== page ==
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Lonely Planet Morocco: Perfect for exploring top sights and taking roads less travelled (Travel Guide)

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Expect to pay anything from Dh270 to Dh7500 per day, including unlimited mileage. All the major rental agencies, such as Budget, Hertz and Avis, are at Casablanca’s Mohammed V Airport and also have branches in most major cities. Make sure you record any existing damage and get comprehensive insurance. Keep your papers to hand for any dealings with the police. There’s no legal drunk-driving limit, so drivers should strictly abstain. Make your first stop on the scenic R203 (the A3 is a newer, faster, and tamer route to the Souss Valley and Agadir) in the pretty Ouirgane Valley, where you could while away a few days hiking and cycling, or just relax at Ouirgane Ecolodge. Then follow the sinuous road to the architectural wonder of the 12th-century Tin Mal Mosque, 18km (11 miles) from Mouldikht and the start of the pass.

Casablanca’s most iconic landmark is the Hassan II Mosque, one of the world’s largest mosques, open to non-Muslims on guided tours. The monumental prayer hall can hold 25,000 worshippers – another 80,000 can fit in the courtyards outside – and it showcases the finest Moroccan crafts, with hand-carved stucco, painted wood, and stunning zellige (mosaic tilework). The Rif (reef) is the greenest and most northerly of Morocco's mountain chains. It's an excellent place to explore, especially on foot. There are plenty of good hikes, particularly in Talassemtane National Park. You might also like: Whether you come for the sun, the surf, the wind sports, the outdoors, local festivals or the rich culture, here's a guide to the best times to travel to Morocco. Detour: From Ouarzazate, follow the N9 southeast through the remote oasis outposts of the Draa Valley to M’Hamid on the fringes of the Sahara, where you can climb aboard a camel – or drive – to a desert camp among the dunes of Erg Chigaga. Tips for driving in MoroccoIf you want to get off the beaten path and explore Morocco at your own pace, you can rent everything from a compact Fiat to a 4WD, which is useful for navigating the Atlas Mountains and desert roads. Toolkit - all of the planning tools for solo travellers, LGBTQIA+ travellers, family travellers and accessible travel The Moroccan dirham is a closed currency, which means you cannot use or get it outside the country. Morocco’s rural areas still operate on a cash economy, but cards are widely accepted in towns and cities. 7. Learn some of the lingo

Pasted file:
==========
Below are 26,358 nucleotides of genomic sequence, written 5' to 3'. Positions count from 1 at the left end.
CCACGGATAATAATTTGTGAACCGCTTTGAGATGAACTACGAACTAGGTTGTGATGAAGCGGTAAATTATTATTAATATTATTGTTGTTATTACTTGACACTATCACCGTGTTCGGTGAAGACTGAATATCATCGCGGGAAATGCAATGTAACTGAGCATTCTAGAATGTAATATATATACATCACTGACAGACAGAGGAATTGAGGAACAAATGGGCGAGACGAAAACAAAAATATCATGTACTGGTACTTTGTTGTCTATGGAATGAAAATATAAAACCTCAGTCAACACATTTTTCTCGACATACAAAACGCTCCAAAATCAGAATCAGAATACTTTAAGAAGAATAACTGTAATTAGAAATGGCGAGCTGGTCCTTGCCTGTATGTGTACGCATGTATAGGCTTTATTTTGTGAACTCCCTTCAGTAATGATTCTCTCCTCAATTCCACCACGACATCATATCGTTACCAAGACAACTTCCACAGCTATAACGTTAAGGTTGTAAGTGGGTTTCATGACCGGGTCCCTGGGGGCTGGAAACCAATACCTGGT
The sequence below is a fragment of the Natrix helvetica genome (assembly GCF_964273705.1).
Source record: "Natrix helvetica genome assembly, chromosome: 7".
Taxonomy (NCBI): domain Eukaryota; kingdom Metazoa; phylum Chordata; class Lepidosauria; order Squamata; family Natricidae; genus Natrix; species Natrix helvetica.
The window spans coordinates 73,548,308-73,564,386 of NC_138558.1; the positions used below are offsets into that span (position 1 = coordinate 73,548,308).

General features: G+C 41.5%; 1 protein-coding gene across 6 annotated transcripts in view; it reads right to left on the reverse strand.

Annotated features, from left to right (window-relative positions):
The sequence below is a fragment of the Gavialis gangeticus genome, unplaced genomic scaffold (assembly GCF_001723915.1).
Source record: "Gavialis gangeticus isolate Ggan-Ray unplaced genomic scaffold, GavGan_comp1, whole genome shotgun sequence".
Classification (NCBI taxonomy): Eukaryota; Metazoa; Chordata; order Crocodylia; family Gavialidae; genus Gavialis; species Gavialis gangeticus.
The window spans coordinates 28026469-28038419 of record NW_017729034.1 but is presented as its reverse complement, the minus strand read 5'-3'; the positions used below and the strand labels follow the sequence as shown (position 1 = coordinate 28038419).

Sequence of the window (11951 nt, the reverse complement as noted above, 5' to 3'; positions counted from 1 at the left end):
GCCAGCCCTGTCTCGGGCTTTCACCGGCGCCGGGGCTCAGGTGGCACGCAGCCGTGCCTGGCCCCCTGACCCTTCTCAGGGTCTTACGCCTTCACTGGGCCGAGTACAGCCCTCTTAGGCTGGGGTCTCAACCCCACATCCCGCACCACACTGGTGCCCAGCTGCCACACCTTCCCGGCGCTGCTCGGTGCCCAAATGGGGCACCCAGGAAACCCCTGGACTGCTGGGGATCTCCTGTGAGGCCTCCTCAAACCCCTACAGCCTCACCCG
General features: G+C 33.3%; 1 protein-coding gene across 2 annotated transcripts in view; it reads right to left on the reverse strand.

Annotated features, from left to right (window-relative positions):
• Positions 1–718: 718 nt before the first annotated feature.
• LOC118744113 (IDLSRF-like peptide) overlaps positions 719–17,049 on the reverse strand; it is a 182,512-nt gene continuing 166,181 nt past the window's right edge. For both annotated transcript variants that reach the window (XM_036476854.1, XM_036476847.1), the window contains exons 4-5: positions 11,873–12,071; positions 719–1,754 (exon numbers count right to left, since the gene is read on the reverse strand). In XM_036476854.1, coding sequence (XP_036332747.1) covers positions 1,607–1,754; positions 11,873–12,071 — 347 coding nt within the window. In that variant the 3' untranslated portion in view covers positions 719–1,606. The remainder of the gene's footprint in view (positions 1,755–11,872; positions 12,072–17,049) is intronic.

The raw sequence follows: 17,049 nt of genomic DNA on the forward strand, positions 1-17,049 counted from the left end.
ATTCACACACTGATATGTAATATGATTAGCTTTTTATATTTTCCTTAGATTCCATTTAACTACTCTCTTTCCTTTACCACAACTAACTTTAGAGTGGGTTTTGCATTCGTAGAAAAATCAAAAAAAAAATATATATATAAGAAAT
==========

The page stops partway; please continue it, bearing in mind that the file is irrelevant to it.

You can find these authors and more in the historic bookstore Librarie des Colonnes, which opened its doors in 1949 and was frequented by the likes of Tennessee Williams and Truman Capote. 12. Ride the rails on Africa’s first high-speed train With great fish and seafood – the town is renowned for its oysters – and a range of accommodation options, it's a popular weekend and summer retreat for Marrakshis and Casablancais, and the perfect destination for those in need of a break from the city hubbub. Combine your time in the city with a trip to Hercules Caves and Cape Spartel’s lighthouse and rugged coastline. You could also use Tangier as a base for a road trip to the famously blue city of Chefchaouen and Spanish-infused Asilah. Hop on Al Boraq, the high-speed train, and you’ll be in the capital city of Rabat in an hour and a half.A mixture of French, Arabic, Amazigh and English is spoken in Morocco, depending on where you are in the country. Don't expect everyone to speak English. Apps like Google Translate can be useful, but learning some basic Arabic phrases will reward you with feeling more connected and engaged with people you meet. 8. Respect the motto of ‘God, king and country’

Only a handful of top-end hotels have accessibly designed rooms. Booking ground-floor rooms is essential as few hotels have elevators, but accommodation in Gueliz is more likely to have them. Vision- or hearing-impaired travellers are poorly catered for. Hearing loops, Braille signs and talking pedestrian crossings are nonexistent.

Detour: Stay atop the hill overlooking Plage Sfiha at Casa Paca, a friendly bed-and-breakfast run by the half-Spanish, half-Moroccan owner, Joaquin, and his wife, Nabila. Dinners here are delicious. Open June to October. 6. M’Diq The ferry between Spain and Tangier takes just one hour, and seeing Spain from Africa's coastline brings to light Morocco’s proximity to Europe. The 'white city,' so-named for its whitewashed buildings, has a buzzing art scene, tapas restaurants and cafe culture – Cafe Hafa has some of the best ocean views. Spanish is still widely spoken, adding to the Euro-Afro vibe, and open plazas such as Grand Socco and beautiful Mediterranean beaches make it a smooth entry point for travelers to Morocco. Eating and drinking get the most out of your gastronomic experience as we reveal the regional dishes and drinks you have to try September: Dance your way to the Into the Wild boutique festival on September 23 and 24 in Dakhla. The festival is an offshoot of the Oasis Festival in Marrakesh and features electronic, house and techno music, and wellness activities like yoga on the beach. In Morocco, you drive on the right side of the road and seatbelts are mandatory, even though some taxis don't have them. Car horns are used often - not in an aggressive way, but as a means of communication.

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